I remember when the previews for this movie were playing on TV I thought that it sounded like a good story, but something about the previews made me think it would be disappointing. As a result I've never watched the film, and once again the Netflix Queue surprises...
When I started watching the film last night (after a full day of in-law exposure,) I was tired, and honestly needed something fluffy to soothe my brain while the day wound down. I wasn't prepared at all for how endearing and witty this movie actually was.
As the movie began to play I was repeatedly pleasantly surprised as familiar faces filled the screen. I knew it was a "Kate Winslet" movie, but was happy to see Jude Law, Cameron Diaz, and Jack Black fill out the cast. Even more of a pleasant surprise was meeting Eli Wallach for the first time.
The movie follows several story lines simultaneously, a la Love Actually. We meet Iris (Winslet) and Amanda (Diaz) on opposite sides of the The Pond, but their situations couldn't be much more similar. Both are emotionally stunted in the way they relate to others, leading empty un-fulfilling lives as a result. Fed up to the very breaking point, both end up on the web searching for a way to get away from it all. Where their lives intersect is a home-exchange website, and on a whim they agree to swap homes for a few weeks vacation.
The two leading ladies here are fantastic together, and I have to say I was a bit surprised. This is a wonderful example of the whole being greater than the sum of the parts. I'm ambivalent about both of these actresses. Kate Winslet will forever be tarnished by Titanic for me (eww, Leonardo Di Caprio cooties!) and I often find Cameron Diaz terribly obnoxious and annoying. Here however, Diaz actually finds subtlety within a self-absorbed, obnoxious L.A. socialite of a character. She does an excellent job of bringing out a tender side that leaves the viewer actually caring about her situation. Kate Winslet's character is just as beautifully played, and watching the transformation in her life as she spreads her wings through the course of the movie was particularly enjoyable to watch.
I've said it before, and I'll say it again--I really like Jude Law. I think he's a remarkably versatile actor, and painfully underrated in the Hollywood scene. Here he does not disappoint, playing Iris' brother, and Amanda's new love interest. He's refreshingly open, honest, and vulnerable, but shields a secret close to his heart. I won't give away his secret, just in case you haven't yet seen the film. Suffice it to say when I finally got a handle on his character, my heart ached in hope for him and Amanda.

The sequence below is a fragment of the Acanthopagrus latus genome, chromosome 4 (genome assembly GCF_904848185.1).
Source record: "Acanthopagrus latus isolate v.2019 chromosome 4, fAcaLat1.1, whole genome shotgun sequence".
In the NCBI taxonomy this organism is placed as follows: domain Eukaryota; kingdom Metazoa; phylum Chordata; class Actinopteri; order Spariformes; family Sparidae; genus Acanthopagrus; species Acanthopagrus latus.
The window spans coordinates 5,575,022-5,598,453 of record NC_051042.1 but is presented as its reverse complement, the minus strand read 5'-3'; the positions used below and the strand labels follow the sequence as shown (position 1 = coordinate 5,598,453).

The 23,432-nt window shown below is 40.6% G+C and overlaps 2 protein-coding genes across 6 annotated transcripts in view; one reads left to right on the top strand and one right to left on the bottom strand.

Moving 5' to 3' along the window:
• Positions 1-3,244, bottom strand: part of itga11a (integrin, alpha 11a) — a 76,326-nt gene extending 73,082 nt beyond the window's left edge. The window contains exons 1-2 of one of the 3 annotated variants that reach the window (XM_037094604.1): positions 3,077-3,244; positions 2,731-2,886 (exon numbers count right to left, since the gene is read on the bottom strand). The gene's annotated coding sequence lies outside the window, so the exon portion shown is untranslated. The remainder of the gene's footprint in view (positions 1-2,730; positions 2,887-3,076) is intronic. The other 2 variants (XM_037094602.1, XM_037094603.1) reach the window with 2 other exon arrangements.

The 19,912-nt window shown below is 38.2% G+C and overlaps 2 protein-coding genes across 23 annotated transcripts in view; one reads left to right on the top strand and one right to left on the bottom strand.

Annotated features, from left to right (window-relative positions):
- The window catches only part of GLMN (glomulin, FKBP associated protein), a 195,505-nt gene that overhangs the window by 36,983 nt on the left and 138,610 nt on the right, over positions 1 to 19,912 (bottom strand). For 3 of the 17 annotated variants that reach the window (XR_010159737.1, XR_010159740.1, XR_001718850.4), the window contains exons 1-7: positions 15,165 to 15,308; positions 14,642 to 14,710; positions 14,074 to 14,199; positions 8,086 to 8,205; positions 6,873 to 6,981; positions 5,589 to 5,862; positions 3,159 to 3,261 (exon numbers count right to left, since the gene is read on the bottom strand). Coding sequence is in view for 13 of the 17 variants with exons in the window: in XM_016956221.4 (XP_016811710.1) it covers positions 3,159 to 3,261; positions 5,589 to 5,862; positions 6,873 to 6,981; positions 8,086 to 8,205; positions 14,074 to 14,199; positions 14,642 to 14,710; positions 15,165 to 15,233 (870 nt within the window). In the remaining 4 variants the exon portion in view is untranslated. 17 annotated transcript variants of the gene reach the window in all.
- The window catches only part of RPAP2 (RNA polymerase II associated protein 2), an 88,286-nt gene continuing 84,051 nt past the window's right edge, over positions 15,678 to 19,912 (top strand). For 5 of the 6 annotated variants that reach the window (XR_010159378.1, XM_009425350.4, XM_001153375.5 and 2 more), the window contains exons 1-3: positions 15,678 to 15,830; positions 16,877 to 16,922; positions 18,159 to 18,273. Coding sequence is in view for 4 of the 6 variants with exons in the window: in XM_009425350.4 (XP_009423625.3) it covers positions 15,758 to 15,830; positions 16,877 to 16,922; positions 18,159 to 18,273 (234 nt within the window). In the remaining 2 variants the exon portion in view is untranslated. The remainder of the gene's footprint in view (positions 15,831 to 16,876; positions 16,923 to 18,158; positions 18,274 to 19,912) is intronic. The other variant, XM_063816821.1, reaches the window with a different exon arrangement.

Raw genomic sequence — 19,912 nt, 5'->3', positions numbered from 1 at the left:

Jack Black on the other hand is a bit of an enigma to me. Slapstick comedy that shows up in many of his films (Nacho Libre?) just isn't my cup of tea. I tolerated School of Rock--saved only by his tender heart for the kids. Much of the same to report with Shallow Hal. He really does have a great heart that comes across in most of his characters, and this film is no exception. A little quirky, but lovable, he's good medicine for Iris--if only their loyal hearts will allow them to accept the manner in which they met.
One of my favorite characters in this character-rich film is Arthur Abbott played by Eli Wallach. Eli Wallach has a rich cinematographic history spanning almost 60 years. This film is the first I've seen of him to my knowledge. Arthur Abbott is delightfully quirky with a wonderful outlook on life, and I really get the sense that Wallach didn't do much acting. If he did, it was masterfully, if not seamlessly done.
Overall this movie was wonderfully romantic, and beautifully shot. The areas depicted of Surrey, England and L.A. both were just gorgeous. The film left the viewer rooting for its characters, and that's always a good thing.
This film is rated PG-13, with a few sexual situations that seem to arise in modern dating relationships. No nudity, and only a small amount of cussing--nothing terribly distracting. Watch the movie, you'll enjoy it.
I give this movie an A-.